In the National League, Atlanta Braves catcher Evan Gattis is named Rookie of the Month for May. This is his second monthly award after being voted NL Rookie of the Month for April; he becomes the first player to win back-to-back NL rookie honors since his Atlanta teammate Jason Heyward earned the distinction in April and May 2010. In 22 games in May, Gattis led all Major League rookies with 16 RBI, while his six home runs were tied for first with San Diego Padres infielder Jedd Gyorko. Gattis also ranked among MLB rookie leaders with 11 extra-base hits (T-2nd), 13 runs scored (T-3rd), 43 total bases (T-3rd) and five doubles (T-5th), while hitting .303 (20-for-63) with a .683 slugging percentage and a .362 on-base percentage.
Officials of Nippon Professional Baseball admit that they had introduced new, livelier balls for the current season, after previously denying that a marked increase in home runs from last season was due to changes in the ball.
June 15 - Henry Blanco debuts with the Seattle Mariners in grand fashion, batting the first pitch he sees from A. J. Griffin, for a grand slam that account for all of Seattle's runs in a 4-0 victory over the Oakland Athletics at The Coliseum. The blast breaks a scoreless tie in the sixth inning and was more than enough to help Félix Hernández improve to 8-4 after dealing his fourth scoreless outing of the season. The 41-year-old Blanco, in his 16th Major League season with 11 teams, is best known as a defensive specialist catcher, with a career 40.7 percent caught-stealing rate. A .226 hitter in 936 games, he also becomes the oldest Mariner to ever hit a grand slam.
Jason Kipnis of the Cleveland Indians is named the American League Player of the Month Award for his performance at the plate in June. The second baseman earns the recognition after batting .419 (39 for 93) with 12 doubles, four home runs, 25 RBIs and 17 runs scored. He reached base in all 27 games in which he appeared and compiled a .517 on-base percentage and a .699 slugging percentage.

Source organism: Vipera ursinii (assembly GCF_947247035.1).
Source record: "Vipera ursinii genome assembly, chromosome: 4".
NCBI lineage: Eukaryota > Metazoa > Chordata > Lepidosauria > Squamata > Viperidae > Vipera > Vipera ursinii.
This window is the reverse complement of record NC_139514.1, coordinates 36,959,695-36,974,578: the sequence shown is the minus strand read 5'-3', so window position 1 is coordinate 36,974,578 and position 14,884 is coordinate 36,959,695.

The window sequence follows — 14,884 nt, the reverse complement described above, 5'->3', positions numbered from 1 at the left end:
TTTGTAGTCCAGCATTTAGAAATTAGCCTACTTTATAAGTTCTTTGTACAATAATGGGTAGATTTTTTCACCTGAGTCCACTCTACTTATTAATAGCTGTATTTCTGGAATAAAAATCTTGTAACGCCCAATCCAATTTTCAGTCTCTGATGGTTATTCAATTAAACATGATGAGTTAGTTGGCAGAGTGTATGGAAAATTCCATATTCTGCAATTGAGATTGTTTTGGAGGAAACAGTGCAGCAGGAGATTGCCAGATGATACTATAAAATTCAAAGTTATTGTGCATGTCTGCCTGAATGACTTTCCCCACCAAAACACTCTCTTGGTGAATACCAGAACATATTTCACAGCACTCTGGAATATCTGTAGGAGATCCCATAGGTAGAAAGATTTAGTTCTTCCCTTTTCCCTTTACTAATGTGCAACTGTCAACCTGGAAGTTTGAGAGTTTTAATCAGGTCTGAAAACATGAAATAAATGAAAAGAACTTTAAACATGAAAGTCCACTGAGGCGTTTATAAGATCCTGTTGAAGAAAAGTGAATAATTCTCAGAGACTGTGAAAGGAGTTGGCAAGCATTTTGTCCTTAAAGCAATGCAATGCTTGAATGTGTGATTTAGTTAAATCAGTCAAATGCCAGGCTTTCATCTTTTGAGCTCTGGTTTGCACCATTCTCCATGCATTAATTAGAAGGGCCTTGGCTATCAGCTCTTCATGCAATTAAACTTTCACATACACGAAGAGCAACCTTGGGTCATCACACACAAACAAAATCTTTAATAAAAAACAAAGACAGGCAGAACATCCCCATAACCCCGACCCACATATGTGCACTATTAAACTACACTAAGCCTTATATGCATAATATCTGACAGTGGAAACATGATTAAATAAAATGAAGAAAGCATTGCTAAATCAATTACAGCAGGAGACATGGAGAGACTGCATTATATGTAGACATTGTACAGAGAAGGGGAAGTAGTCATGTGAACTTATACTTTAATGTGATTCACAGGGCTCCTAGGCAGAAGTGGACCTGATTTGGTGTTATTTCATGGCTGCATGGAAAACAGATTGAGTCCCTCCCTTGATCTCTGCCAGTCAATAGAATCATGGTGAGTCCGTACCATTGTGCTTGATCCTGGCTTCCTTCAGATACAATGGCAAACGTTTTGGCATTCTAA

Cuban infielder José Iglesias becomes the first Boston Red Sox player to win the American League Rookie of the Month Award since Jacoby Ellsbury in 2007. The 23-year-old rookie put together a career-high 18-game hitting streak from May 27-June 18 and finished the month first in batting average (.395), on-base percentage (.453), slugging percentage (.523), on-base plus slugging (.976), at-bats (86), base hits (34) and runs scored (17) among qualifying AL rookies with at least 81 plate appearances. He also collected four doubles, two triples, one home run, six RBIs and two stolen bases.
July 12 - Jarred Cosart of the Houston Astros nearly pitches a no-hitter against David Price and the Tampa Bay Rays in his MLB debut, to end the Rays' season-best eight-game winning streak. The first hit allowed by Cosart is a one-out single to Ben Zobrist in the seventh inning. The 23-year-old right-hander finishes with eight innings of shutout ball and allows just two hits in Houston's 2-1 win. José Veras, who gives up an unearned run, is credited with the save.
At Comerica Park, the Texas Rangers defeat the Detroit Tigers 7-1 and hand Max Scherzer his first loss of the season in 15 decisions. Scherzer was bidding to become the first pitcher to begin a season 14-0 since Roger Clemens in 1986, as well as become the first pitcher to enter the All-Star break 14-0, breaking Dave McNally's 44-year record for best undefeated record at the All-Star break. McNally had gone 13-0 into the All-Star break in 1969; he would eventually go 15-0 before finally losing one.
July 16 - Mariano Rivera, pitching in his final MLB All-Star Game, throws 11 of his 16 pitches for strikes in the eighth inning, as the American League defeats the National League, 3-0. In his 19-year career, Rivera pitched nine All-Star innings and never allowed an earned run while collecting four saves. In this game he earns a hold, and then the 2013 All-Star Game MVP award.
July 22 - Ryan Braun of the Milwaukee Brewers is suspended for the remainder of the regular season-65 games--for his connection to Biogenesis of America, a clinic accused of distributing performance-enhancing drugs. The 65-game ban is 15 games more than the ban that Braun, the 2011 National League Most Valuable Player, avoided in 2012; in that case, an arbitrator overturned his positive test for elevated testosterone because the urine sample had been improperly handled.
July 28 - David Ortiz goes 4 for 4, including a three-run home run, to help the Boston Red Sox beat the host Baltimore Orioles, 6-0. It is the 11th year Ortiz has hit at least 20 home runs in a Red Sox uniform, which ties him with Jim Rice and Dwight Evans for the second most in Red Sox history. The franchise record of 16 seasons is held by Ted Williams. No other player has more than eight.